According to folklore, Santa Claus is a jolly old man who delivers gifts during the holiday season. A new study in the journal Gait and Posture raises concern regarding the well-being of a busy Santa after analyzing his risk of falls during holiday deliveries.
Santa is widely accepted as over the age of 65, so he faces a heightened risk of falls during his nighttime journey, navigating the dark, icy conditions of frozen rooftops and chimneys. Heavy items, like a bag of presents, further jeopardizes his safety.
The study analyzed the neuromuscular performance of 17 young "Santas" by gathering data on standing balance and gait, both with and without costumes, while they carried 20 kg (44 pound) bags. The Santa stand-ins were also asked to perform "cognitive interference tasks," like spelling reindeer names, while standing and walking.
Researchers bear grim tidings for Santa. The study found that wearing a full Santa costume and carrying 20 kg bags of presents led to postural instability and an uneven gait, indicating a higher risk of falls. Adding cognitive tasks, like recalling lists of items, made the risk of falling even higher. When asked to recall reindeer names, these young Santas (on average age of 30 years old) walked more slowly and irregularly.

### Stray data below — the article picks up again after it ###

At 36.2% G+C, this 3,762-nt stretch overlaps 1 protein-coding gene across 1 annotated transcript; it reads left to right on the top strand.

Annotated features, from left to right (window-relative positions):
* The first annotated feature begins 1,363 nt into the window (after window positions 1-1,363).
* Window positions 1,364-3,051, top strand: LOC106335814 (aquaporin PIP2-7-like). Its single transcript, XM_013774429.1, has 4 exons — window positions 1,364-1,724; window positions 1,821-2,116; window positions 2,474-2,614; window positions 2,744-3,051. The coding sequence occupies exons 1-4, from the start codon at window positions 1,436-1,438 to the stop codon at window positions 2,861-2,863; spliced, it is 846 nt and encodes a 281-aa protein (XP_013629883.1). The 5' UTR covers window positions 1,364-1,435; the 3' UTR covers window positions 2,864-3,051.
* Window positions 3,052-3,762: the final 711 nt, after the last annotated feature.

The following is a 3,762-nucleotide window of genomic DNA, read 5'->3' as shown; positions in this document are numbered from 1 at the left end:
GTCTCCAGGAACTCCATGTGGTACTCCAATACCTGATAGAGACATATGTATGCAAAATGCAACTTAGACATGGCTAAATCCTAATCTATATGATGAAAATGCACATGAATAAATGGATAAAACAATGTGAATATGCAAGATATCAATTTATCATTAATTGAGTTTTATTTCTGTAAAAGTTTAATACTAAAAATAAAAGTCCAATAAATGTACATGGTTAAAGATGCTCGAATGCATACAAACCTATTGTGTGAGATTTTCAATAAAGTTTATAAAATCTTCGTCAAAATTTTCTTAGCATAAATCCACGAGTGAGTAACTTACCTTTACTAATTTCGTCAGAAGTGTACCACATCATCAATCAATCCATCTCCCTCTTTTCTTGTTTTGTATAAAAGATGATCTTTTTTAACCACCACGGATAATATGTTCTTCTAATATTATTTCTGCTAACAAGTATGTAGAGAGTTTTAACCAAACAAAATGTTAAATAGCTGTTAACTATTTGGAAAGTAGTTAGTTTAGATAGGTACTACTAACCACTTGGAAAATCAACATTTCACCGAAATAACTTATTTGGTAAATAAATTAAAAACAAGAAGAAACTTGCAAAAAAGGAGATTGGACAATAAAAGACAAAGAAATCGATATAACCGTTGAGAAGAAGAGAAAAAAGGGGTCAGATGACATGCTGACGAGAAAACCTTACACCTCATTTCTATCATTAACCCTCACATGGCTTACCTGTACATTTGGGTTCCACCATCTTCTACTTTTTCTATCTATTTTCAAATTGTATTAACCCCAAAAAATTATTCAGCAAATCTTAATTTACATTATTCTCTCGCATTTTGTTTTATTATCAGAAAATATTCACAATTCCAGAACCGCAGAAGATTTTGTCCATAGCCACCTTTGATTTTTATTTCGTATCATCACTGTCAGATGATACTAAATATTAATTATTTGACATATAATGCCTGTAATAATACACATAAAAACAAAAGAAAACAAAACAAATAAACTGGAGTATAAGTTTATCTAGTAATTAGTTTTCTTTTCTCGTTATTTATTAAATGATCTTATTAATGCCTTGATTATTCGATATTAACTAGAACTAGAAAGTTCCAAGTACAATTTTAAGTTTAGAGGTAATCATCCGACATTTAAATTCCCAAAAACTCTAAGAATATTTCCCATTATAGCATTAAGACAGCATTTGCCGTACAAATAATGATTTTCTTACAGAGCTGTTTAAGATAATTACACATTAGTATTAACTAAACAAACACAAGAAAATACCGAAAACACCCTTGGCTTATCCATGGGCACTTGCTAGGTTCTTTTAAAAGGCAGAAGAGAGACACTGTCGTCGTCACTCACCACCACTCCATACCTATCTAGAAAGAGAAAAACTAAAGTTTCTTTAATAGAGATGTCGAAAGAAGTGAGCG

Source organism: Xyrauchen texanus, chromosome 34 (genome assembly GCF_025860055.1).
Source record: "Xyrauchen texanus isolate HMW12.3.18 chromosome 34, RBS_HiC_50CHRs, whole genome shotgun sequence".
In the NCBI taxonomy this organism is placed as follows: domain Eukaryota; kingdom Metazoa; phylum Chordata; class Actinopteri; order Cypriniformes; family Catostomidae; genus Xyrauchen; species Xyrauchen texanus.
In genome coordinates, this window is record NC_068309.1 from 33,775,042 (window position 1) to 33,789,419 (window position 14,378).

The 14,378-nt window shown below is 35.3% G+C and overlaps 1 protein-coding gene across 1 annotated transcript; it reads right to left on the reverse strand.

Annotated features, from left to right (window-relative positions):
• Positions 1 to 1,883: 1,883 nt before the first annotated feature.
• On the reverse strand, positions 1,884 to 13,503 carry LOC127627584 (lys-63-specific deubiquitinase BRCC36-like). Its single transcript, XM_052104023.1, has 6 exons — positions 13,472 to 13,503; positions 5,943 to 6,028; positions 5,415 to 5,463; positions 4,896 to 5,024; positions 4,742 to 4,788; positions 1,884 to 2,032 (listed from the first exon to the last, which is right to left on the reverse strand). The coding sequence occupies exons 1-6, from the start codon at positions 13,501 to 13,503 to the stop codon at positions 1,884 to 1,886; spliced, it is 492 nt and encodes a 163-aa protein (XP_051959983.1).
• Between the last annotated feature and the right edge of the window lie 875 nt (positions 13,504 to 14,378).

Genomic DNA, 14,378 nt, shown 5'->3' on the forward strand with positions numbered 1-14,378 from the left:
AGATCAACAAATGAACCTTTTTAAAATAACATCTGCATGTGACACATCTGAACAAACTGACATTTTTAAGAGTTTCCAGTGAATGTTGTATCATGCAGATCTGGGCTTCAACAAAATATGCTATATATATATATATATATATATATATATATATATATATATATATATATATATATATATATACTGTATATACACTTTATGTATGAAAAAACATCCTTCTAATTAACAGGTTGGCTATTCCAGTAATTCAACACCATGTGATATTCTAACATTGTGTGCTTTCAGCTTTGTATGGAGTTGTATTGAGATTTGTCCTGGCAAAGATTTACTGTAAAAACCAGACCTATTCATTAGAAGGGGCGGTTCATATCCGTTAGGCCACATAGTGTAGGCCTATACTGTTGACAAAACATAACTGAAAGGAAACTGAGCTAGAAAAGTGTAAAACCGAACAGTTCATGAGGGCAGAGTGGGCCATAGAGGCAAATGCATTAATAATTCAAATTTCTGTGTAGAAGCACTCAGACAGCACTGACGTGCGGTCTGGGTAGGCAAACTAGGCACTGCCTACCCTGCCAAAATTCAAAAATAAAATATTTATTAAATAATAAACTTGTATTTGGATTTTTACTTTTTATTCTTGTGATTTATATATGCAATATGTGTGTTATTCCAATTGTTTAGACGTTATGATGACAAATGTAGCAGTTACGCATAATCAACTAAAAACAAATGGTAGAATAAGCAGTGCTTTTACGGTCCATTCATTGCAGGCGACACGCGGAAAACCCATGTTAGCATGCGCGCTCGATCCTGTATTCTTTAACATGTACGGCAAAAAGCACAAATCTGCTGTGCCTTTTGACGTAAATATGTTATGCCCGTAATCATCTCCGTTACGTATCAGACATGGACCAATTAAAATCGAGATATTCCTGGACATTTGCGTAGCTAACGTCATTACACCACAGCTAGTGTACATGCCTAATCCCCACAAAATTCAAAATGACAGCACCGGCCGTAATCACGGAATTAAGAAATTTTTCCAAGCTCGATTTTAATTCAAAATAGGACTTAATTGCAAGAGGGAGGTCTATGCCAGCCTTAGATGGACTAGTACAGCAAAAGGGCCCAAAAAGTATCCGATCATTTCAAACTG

This is particularly concerning for the much older Santa, who might be checking his list of deliveries or figuring out who is naughty and nice. Multitasking while walking is known to take a greater toll on seniors and lead to an higher risk of falls. Furthermore, stress and sudden emotions can make cause falls in older adults.
While most of us aren't too worried about Santa, this study has a few take-away points, especially if you find yourself stressed or rushed during the holidays:
1. Older adults should be aware of an increased risk of falls in general, which is worsened when stressed, multi-tasking, or emotionally overwhelmed.
2. Regardless of age, limit how much you carry to reduce the risk of falling. Consider carrying less than 20 kg (44 pounds), especially if you're wearing bulky clothes. Maybe you're not wearing a Santa costume, but heavy winter coats can be equally burdensome.
3. Focus on one task at a time, especially while walking, driving, or feeling stressed. Multi-tasking, such as recalling grocery lists or errands, can cause us to walk more slowly and irregularly, posing coordination and safety risks.
4. Try yoga to improve balance and reduce your risk of falls.
The good news is that yoga, tai chi, and strength training have all been shown to improve balance, gait, and capacity to carry weight-- all of which lower the risk of falling. Yoga also helps with body awareness by improving proprioception, a sensory skill of being in tune with the position of your body. Studies of yoga in seniors have found that yoga improves balance and mobility and reduces fear of falling and stress.
Let's hope Santa has been doing Sun Salutations and Tree poses in preparation for this holiday season.
Wishing you a warm and happy holiday.